# Is a plane set still metrizable if two new subsets are declared open?

I am thinking of forming a finer topology on a particular subset of the plane. Let $$X\subseteq \mathbb R ^2$$ be endowed with the Euclidean topology $$\tau$$. Let $$A,B\subseteq X$$. Let $$\tau'$$ be the topology generated by $$\tau\cup \{A,B\}$$. Then will $$\tau'$$ be metrizable?

If not (very sad), then what assumptions about the sets $$A$$ and $$B$$ would guarantee metrizability of $$\tau'$$?

Even adding one set can break metrizability, if that set is not $$F_\sigma$$.

Let $$\tau'$$ be generated by $$\tau$$ and $$A$$, where $$A$$ is not $$F_\sigma$$ with respect to $$\tau$$. (For instance, by the Baire category theorem, $$A = (\mathbb{Q} \times \mathbb{Q})^c$$ would do.) Now if $$\tau'$$ is metrizable, then the open set $$A$$ must be $$F_\sigma$$ with respect to $$\tau'$$; indeed, we would have $$A = \bigcup_{n=1}^\infty \bigcap_{x \in A^c} (B'(x, 1/n)^c)$$. But I claim this is not so.

It's easy to verify that every open set $$U'$$ in $$\tau'$$ may be written as $$U' = U \cup (A \cap V)$$ where $$U, V \in \tau$$. (Check that the collection of all such sets is a topology which contains $$\tau$$ and $$A$$.) Now if $$A$$ is $$F_\sigma$$ in $$\tau'$$, then $$A^c$$ is $$G_\delta$$ in $$\tau'$$. So $$A^c = \bigcap_{n=1}^\infty U_n'$$ where $$U_n' = U_n \cup (A \cap V_n) \in \tau'$$, with $$U_n, V_n \in \tau$$. But every $$U_n'$$ must contain $$A^c$$, which means that $$U_n' = U_n \cup V_n \in \tau$$. So we conclude that $$A^c$$ is $$G_\delta$$ in $$\tau$$, a contradiction.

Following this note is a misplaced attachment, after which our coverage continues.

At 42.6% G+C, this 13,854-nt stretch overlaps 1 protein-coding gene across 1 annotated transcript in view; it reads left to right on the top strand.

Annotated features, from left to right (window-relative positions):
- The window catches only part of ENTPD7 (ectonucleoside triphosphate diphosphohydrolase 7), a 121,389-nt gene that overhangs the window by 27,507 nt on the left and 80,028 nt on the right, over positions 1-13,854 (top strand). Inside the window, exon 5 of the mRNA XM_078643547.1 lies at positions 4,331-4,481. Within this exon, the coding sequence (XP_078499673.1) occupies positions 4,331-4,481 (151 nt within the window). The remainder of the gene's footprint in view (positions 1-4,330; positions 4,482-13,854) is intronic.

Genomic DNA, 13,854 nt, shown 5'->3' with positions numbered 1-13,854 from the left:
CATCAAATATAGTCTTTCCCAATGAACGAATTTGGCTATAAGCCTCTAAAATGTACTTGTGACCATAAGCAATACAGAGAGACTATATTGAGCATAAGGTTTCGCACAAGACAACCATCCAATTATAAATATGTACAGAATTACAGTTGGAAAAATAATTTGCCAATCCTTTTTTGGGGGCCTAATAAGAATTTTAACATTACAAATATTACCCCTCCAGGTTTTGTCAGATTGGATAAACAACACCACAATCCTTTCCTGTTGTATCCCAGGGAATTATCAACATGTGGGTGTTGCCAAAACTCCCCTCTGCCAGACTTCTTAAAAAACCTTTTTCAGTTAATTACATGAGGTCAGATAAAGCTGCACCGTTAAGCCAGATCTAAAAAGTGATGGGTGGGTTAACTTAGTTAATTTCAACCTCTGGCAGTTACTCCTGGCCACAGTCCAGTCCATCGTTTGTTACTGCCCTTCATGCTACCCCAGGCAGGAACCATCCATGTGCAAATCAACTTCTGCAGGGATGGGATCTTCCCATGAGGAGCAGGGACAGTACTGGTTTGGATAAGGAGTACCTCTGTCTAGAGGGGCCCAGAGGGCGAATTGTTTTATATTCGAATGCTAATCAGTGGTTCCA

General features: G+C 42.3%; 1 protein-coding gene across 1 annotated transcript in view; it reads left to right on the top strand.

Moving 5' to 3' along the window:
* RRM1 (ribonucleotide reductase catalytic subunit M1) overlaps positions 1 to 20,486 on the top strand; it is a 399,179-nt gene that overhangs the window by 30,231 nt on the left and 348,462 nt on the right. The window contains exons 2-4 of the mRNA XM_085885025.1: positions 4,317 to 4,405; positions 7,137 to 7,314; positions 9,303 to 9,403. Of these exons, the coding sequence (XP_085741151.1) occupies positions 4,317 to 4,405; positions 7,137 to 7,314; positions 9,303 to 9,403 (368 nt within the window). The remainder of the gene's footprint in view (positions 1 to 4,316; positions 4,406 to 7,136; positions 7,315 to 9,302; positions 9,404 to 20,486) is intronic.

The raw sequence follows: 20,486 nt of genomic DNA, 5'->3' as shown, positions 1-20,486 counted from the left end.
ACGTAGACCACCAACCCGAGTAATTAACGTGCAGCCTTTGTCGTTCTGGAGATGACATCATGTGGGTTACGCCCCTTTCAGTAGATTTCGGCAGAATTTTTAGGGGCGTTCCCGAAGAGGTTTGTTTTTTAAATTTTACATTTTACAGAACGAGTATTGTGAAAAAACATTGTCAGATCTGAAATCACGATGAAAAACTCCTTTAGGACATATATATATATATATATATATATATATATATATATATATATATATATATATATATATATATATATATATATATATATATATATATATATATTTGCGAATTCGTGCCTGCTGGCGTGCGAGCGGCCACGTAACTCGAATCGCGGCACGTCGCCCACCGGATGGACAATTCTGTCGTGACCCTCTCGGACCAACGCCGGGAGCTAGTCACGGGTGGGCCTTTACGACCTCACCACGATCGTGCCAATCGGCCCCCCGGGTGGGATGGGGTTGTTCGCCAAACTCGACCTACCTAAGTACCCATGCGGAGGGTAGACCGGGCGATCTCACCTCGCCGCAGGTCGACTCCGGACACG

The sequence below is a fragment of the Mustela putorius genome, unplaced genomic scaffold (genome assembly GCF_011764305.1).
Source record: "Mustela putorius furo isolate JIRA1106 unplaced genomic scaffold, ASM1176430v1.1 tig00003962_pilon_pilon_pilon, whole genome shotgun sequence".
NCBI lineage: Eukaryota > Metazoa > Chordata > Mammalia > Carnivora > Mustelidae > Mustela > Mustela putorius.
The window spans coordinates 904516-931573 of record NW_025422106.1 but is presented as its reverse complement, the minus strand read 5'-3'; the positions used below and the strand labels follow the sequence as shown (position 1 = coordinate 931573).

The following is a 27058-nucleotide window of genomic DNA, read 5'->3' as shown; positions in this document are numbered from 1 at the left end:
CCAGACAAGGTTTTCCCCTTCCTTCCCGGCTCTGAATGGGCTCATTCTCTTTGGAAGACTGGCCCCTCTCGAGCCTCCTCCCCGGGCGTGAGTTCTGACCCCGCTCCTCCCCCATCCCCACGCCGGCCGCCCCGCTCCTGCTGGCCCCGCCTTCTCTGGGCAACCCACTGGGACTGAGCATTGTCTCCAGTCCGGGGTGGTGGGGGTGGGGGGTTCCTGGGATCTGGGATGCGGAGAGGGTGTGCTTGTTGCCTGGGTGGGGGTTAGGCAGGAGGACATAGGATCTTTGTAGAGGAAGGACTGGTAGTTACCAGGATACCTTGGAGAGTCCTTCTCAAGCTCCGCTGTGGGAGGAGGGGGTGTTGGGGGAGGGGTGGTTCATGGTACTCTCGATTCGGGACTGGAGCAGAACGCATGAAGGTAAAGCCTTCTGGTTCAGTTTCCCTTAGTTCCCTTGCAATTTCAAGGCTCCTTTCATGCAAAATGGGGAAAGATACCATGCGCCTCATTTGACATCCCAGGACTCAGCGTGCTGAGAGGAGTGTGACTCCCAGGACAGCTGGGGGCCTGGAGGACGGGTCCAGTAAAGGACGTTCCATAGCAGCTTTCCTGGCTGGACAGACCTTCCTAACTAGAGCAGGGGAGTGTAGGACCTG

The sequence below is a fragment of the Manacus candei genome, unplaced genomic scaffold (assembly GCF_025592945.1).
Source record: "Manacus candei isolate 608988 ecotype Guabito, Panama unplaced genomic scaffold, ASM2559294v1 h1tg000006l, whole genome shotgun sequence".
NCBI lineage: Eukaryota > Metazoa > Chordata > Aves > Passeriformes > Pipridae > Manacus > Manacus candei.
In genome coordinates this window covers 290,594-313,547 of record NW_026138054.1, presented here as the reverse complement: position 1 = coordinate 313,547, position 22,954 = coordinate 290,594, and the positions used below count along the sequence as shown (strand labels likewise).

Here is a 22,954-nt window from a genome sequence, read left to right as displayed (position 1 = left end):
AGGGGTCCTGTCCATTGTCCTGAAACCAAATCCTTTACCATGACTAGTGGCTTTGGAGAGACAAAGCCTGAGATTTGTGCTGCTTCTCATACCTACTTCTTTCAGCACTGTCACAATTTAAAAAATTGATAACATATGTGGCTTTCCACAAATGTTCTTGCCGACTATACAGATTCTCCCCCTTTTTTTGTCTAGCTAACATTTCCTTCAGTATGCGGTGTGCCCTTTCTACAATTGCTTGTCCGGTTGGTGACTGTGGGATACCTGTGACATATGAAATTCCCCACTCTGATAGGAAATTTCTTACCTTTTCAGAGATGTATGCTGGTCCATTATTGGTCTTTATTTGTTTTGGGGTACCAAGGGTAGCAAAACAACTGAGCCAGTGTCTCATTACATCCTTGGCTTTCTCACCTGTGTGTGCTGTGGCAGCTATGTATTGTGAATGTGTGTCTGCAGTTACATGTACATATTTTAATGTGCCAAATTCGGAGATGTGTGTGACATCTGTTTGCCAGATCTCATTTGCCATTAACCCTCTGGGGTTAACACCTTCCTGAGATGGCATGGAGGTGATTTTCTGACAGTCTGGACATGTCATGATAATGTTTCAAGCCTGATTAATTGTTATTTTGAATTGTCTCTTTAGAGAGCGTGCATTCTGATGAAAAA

• On the other hand, I suspect the topology generated by $\tau$ and $A$ and $B=\mathbb R^2\setminus A$ will be metrizable, even if $A$ is a Borel set. – bof Dec 15 '18 at 7:04
• Thanks Nate. But if the 2 sets are $F_\sigma$'s in $\tau$, then will the extension be metriable? – aposyndetic Dec 15 '18 at 21:35
• @aposyndetic: I don't know. – Nate Eldredge Dec 16 '18 at 23:03

If you add the set $$\mathbb{Q}^2$$ to the topology of the plane then the resulting topology is not regular: a new basic neighbourhood of $$(0,0)$$ is of the form $$B((0,0),r)\cap\mathbb{Q}$$ and its closure in the new topology is $$\{(x,y):\|(x,y)\|\le r\}$$. If you also add $$\mathbb{Q}^2+(\pi,\pi)$$ then the resulting space is still not regular.

As to adding both a set $$A$$ and its complement $$B=\mathbb{R}^2\setminus A$$: that will result in the topological sum of the subspaces $$A$$ and $$B$$ of the plane, which is metrizable.